Gulf Insider speaks to Jamie O’Dowd, Assistant Head Teacher at the St. Christopher’s Senior School about their Enrichment programme, the importance of having happy students, and students’ mental health and wellbeing.
Can you briefly tell us about the school’s Enrichment programme and the recent changes that have been made?
The Enrichment programme is our version of PSAG. We deal with aspects of the child’s education that has to do with their moral, social, and cultural education – the kind of things that are not covered in the standard academic lessons.
The improvements we have made include increasing our focus on a child’s wellbeing and mental health.
There’s an old belief in teaching that if a student does well at school, they will achieve good grades, get a good job, and then they will be happy. What the industry is having to rethink is that – first and foremost – we need to ensure that young people are happy. Happy students achieve well in school. They achieve good grades, which will result in them getting better jobs and being happy.
What has been the response from the students since this programme has been implemented?
Students have been fundamental in the redesign of Enrichment. We’ve consulted them at every stage and they told us that they wanted the skills and techniques to ensure that they could positively impact their own and other people’s happiness and wellbeing.
Too often, mental health coverage in schools is about the negative end of the mental health spectrum, looking at the conditions that can arise when mental ill health occurs. What we’ve tried to do is change our program to ensure that all students – regardless of their current mental health – have the skills needed to positively impact their own and others’ mental health and wellbeing.
We find that they’re using the language and specific terminology to do with wellbeing and mental health with much more confidence. They’re more aware of the impact of their words and their actions on each other. It is now becoming a common language within the school that we all refer to.
When did mental health and wellbeing initiatives begin in St Christopher’s and why?
Student wellbeing has always been highly prioritized at St Christopher’s. All the events we do outside of a classroom are to ensure that our students are happy, such as sports day, music and drama performances, dress up days, parties, and proms.
The redesign of the Enrichment was done to just give this an explicit name and focus. We followed an evidence-based practice called positive education which prioritises wellbeing and mental health, and puts it at the very heart of education to ensure all the learning that it follows is conducted in the best environment for the child.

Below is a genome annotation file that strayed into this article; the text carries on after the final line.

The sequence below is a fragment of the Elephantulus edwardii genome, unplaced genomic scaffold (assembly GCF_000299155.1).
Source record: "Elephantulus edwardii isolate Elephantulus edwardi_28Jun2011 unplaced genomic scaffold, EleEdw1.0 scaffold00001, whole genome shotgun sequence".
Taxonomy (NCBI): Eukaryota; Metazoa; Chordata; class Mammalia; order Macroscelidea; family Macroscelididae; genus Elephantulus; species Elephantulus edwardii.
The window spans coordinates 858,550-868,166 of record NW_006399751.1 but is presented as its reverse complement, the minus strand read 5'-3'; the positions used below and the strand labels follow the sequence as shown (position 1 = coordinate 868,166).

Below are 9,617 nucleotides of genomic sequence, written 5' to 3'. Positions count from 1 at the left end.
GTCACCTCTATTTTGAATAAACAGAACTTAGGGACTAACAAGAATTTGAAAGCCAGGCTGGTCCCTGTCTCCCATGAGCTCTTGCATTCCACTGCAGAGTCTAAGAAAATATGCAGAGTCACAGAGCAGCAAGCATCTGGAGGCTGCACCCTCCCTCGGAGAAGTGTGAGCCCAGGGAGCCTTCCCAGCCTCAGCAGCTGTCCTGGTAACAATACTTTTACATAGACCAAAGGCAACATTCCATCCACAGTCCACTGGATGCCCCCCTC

Are there any similar programmes for the lower levels?
A slightly different format of Enrichment is also offered in the junior school, because of their age. We empower them at this stage so that they come up to senior school with the skills needed to quickly adapt to the language of positive education.
We survey all of our students to make sure that they know what their character strengths are. Quite often, schools focus on the area of a child’s character that needs improving. What positive education focusses on is: What do you already do really well? Why are you an individual and wonderful? How can we celebrate, use, and nurture that in the classroom?
What other ways is the school committing to supporting wellbeing and mental health?
The school has recently redesigned its whole curriculum. We call it the “future ready curriculum”. One entire strand of the curriculum is wellbeing. In addition to that, we’ve redesigned our form time activities.
We have a weekly “Wellbeing Wednesday” where we expose students to different techniques and skills they can use to positively influence their own wellbeing, such as meditation, yoga, breathing, stretching, positive emotions, and positive relationships, which sometimes includes just enjoying, having fun, and celebrating the diversity at the school.
Our school counselors provide learning and educational resources outside of the normal clinical sessions that they have with students. They’ve made great connections with practitioners across the island to ensure that we’re getting the best advice and access to these services for our students.
During our recent children’s mental health week, we had guest speakers, including the Royal Bahrain Hospital, nutritionists, and psychologists.
We’ve also recently signed up to the Carnegie Mental Health Awards for schools, which would allow us to have a proven framework by which we can test our own practices and policies to ensure we are designing and creating a world class mental health and wellbeing environment for both staff and students.
What sort of feedback have you received from parents on this initiative?
Parents have been fundamental in the redesign of the Enrichment programme. We involved them from the beginning, when we decided to reevaluate. What they shared with us was insightful because they prioritise and value their child’s wellbeing just as much as they do their education. If you ask most parents what they want for their children, their answer is of course, for them to be happy. Education and success come after.
This matches with our new belief which is: wellbeing should be at the heart of what we do.
For more information on St Christopher’s School, call 1760 5301 or visit their website.